In Aristotle's ethical work, "Nicomachean Ethics," he describes human nature as having rational and irrational psyches as well as a natural drive for creating society, gaining knowledge, finding happiness and feeling connected with God. More broadly, Aristotle believed that every species, including humans, had their own nature, and it was their natural aim to fulfill that nature.Know More
Aristotle believed that humans should pursue the fulfillment of their true natures, directing their efforts to the most beneficial end. Aristotle asserted that philosophy serves this purpose by allowing the rational mind to guide the desires of the irrational psyche towards fulfillment. Aristotle referred to this achievement as eudaimonia, or flourishing. In this way, Aristotle saw philosophy as a kind of bridge between the rational mind and the irrational mind, two psyches that humans dually possess. According to Aristotle, the practice of the virtues was integral to humans fulfilling their true nature.
Aristotle firmly believed that humans were social animals by their nature, writing, "Man is a political animal." Because of this, Aristotle said that society was integral to humans, not only in their true nature, but in how humans came to perceive themselves. So, while perception of self was connected to the role of the society, Aristotle also asserted that humans constructed their view of themselves by realizing their potentialities through practice of virtue, which is why virtue was a very integral aspect to a human's development, according to Aristotle.Learn more about Mythology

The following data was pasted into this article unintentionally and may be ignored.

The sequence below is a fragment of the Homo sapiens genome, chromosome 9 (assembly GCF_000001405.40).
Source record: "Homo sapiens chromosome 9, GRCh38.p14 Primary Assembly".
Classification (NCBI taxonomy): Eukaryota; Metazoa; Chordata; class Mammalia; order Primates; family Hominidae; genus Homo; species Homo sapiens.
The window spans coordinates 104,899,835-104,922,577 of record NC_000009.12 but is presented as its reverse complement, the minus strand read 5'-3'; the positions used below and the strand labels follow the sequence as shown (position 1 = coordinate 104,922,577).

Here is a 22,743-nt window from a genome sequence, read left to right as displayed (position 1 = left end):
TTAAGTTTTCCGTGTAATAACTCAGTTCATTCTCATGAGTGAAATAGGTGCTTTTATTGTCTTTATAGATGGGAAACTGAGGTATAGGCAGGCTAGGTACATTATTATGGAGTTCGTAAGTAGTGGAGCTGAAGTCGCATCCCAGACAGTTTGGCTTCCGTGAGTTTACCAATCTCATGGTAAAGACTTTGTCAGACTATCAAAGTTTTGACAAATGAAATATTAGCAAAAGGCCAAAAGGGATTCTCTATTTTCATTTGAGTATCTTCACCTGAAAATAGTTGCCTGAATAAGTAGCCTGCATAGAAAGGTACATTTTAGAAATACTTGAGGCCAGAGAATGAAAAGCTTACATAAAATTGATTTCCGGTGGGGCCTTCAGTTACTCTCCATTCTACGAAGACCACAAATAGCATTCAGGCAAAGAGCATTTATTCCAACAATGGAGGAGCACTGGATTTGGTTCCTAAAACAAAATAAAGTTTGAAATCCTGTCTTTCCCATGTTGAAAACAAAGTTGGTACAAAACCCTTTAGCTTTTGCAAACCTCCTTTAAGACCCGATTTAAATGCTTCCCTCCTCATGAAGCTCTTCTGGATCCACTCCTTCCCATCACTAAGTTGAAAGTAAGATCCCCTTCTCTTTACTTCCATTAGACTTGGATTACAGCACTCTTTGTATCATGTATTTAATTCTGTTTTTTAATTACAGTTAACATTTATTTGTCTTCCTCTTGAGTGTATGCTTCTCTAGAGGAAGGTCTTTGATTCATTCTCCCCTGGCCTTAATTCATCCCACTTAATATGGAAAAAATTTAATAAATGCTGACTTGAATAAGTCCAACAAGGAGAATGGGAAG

Puritans believed that human nature was inherently sinful with salvation only attainable through God's grace; however, Puritans also believed in predestination, which stated that only a chosen few were eligible with no hope of recourse for the rest. Those who belonged to the elite elect were liable to lose their privilege through sinful behavior, which had to be guarded against constantly.Full Answer >
Transcendentalists believed in Christian Unitarianism, in the efficacy of human nature, the unknowable nature of religious truth and the corrupting influence of society. Transcendentalists were influenced by a variety of diverse sources, including Romanticism, German idealist philosophy and the Hindu religion.Full Answer >
Medieval scholasticism is both a school of philosophy and a method for learning developed between the 12th and 16th centuries A.D. Best understood for its attempts to reconcile classical philosophy, particularly that of Aristotle, with Christian theology, it grew to include epistemology, the philosophy of knowledge; philosophies of science and nature; psychology; and economic theory. Medieval scholasticism was taught in cathedrals and universities.Full Answer >
Aristotle was one of the most important ancient Greek philosophers, best known for his writings that cover a wide variety of subjects, such as metaphysics, music, politics and poetry. Aristotle was a student of Plato and the mentor of Alexander the Great.Full Answer >